This is also not one of my favorite hikes, but it really is a good one. When Father Dominguez and Father Escalante (of Spain/Mexico) were exploring the West, they came out of what is now called Spanish Fork canyon and crested this hill to take in the scenery. Should they go north or south? (They went south. But this is where the town of Spanish Fork got it’s name – even though it was mostly settled by Icelanders – go figure.) I think they did build a few forts or settlements throughout their wanderings, but none of them ever became permanent – to my knowledge at least – and of course eventually all this land became US territory anyway.

The trailhead starts at the reservoir and campground. It goes into the woods and up into Snell Canyon for a ways before turning around and heading up the other side. Then it follows the ridge line until you descend low enough to plop right down on a big cross made out of white steel beams. You get a gorgeous view of Spanish Fork, the entire south end of the valley, and you are pretty much right on top of all the windmills – so that is fun, too.  Side note – if you ever fly from Denver to Salt Lake City, you will fly directly over this entire area about 15 minutes before landing. The mountains, canyon, and windmills are easy to see from the air, but the cross is a little more difficult to point out from up in the air. Don’t stare too hard. It’s absolutely beautiful and you will be tempted to move here.

I don’t care for this hike so much because of the very steep and loose rock ridge lines. There is no danger of falling off a cliff or anything, but this is not fun to do with toddlers or babies in hiking backpacks. Generally, I have always had at least one of those with me when I’ve hiked this trail. This year, the youngest child I brought was 5, so it was significantly more enjoyable. https://www.alltrails.com/trail/us/utah/dominguez-hill

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Waiting for the group to arrive. These are my kids playing at the reservoir with the cross in the background. Eventually we will get there – but not via that super steep trail you can see in the pic.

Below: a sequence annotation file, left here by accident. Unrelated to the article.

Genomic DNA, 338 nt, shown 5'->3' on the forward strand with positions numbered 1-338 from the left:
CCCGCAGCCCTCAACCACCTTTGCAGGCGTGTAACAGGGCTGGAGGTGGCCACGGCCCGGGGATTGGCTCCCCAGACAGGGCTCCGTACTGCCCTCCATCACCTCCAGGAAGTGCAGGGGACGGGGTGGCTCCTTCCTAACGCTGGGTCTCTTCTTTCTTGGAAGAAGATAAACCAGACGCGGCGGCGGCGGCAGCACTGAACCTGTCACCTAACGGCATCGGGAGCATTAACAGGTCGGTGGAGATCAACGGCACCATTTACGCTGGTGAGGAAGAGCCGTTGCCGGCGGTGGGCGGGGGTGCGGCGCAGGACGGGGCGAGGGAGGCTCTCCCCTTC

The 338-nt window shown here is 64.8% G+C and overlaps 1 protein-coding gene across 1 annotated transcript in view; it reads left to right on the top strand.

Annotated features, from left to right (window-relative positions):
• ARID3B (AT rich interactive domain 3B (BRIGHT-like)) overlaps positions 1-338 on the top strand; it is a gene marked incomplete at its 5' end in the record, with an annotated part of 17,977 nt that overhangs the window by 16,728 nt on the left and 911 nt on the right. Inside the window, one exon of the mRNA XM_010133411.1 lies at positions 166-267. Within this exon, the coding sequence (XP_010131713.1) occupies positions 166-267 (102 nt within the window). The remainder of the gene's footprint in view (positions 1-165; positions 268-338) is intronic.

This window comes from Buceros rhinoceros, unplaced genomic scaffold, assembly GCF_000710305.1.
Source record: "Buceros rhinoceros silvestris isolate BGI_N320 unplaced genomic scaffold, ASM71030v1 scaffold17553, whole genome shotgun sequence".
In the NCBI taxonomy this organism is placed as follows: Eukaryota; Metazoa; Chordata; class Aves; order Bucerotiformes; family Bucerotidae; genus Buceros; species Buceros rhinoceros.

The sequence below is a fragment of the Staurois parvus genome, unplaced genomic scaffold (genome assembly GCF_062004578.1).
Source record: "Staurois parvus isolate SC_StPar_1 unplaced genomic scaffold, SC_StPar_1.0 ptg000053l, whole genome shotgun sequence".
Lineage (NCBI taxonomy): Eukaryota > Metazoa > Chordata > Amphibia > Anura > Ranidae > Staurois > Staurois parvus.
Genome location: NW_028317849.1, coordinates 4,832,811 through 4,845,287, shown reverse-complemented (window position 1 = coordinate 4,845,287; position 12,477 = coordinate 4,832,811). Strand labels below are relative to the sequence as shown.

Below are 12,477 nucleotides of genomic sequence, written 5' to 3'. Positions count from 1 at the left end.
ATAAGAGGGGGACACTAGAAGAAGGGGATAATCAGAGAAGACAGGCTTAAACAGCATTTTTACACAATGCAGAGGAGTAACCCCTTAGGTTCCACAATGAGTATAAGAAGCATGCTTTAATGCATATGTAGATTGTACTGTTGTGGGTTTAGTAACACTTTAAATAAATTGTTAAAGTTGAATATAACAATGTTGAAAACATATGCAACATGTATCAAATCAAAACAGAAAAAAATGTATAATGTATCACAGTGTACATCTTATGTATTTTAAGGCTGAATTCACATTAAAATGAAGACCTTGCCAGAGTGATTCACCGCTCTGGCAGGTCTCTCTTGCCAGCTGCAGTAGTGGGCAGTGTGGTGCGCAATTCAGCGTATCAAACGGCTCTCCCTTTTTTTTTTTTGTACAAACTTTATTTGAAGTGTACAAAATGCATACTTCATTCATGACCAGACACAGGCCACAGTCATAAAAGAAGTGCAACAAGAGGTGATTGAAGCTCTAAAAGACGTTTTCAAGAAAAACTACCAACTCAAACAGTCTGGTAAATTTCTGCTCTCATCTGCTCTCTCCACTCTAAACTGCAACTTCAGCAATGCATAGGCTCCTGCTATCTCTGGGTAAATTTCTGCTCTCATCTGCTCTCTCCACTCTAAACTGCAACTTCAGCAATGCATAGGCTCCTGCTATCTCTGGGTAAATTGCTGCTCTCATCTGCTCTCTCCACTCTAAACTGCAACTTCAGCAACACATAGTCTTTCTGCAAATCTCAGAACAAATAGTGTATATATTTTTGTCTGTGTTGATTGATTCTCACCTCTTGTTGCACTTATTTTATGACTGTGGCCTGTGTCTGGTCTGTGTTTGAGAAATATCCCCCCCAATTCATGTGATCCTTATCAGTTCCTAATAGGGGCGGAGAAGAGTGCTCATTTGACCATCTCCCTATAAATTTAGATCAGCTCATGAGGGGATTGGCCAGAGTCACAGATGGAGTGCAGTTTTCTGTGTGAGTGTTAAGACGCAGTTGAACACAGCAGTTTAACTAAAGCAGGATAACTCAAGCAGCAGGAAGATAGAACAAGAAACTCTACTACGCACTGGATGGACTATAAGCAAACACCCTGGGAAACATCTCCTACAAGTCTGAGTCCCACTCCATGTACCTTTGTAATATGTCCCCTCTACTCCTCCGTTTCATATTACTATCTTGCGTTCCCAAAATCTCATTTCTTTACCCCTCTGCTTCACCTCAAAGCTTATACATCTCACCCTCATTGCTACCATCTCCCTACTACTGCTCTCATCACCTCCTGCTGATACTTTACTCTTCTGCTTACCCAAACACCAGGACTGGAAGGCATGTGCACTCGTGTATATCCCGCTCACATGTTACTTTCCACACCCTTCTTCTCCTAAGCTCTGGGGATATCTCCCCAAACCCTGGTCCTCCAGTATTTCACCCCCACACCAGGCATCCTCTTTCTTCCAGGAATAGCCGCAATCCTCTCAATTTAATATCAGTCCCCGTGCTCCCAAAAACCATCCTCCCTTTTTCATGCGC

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This is coming out of Snell Canyon looking back up into the Canyon. You can hike up there, too. (We did it last year) But it is pretty steep, especially at the end. And eventually the trail becomes less (or un) maintained and a little more difficult to follow.

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A better view of Snell Canyon and part of the trail on the ridge line

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You can tell this kid just *loves* going on all these hikes with his mom! He’s so lucky! 😉

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The Grotto

This is another super popular and super easy hike. I would have done this before public school let out except the canyons are still gated until about Memorial Day due to snow, so we had to wait and just endure the crowds. (Technically, we were the crowd.) The “parking lot” was only about half full when we started out, but when we came back down it was packed to overflowing. We got out just at the right time! The trail is slightly uphill, almost completely shaded in the trees, and crosses a little stream on little bridges before ending up in a little open cave with a waterfall pouring in – a grotto, if you will. I’ve seen people bring small lawn chairs up there to just lounge around, enjoy the afternoon, and let their kids play around in the water and rocks. This hike is fun, beautiful, and easy enough that my 3 year old could easily do the entire thing AND he had a blast in the water.

Just beware the crowds. (Which I guess this time means watch out for the likes of me!)  https://www.alltrails.com/trail/us/utah/grotto-falls-trail

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My 3rd grader found a moth that had just newly come out of its chrysalis! It’s a good thing we raised butterflies this spring, otherwise we wouldn’t have known the signs to look for! (See, school doesn’t really end just because you are in summer break.)

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Have you taken your family on any of these hikes? I would also love to hear about other hikes – whether in my area or not – that you have gone one. In my opinion, the more people get out of the city and into the trees, the better!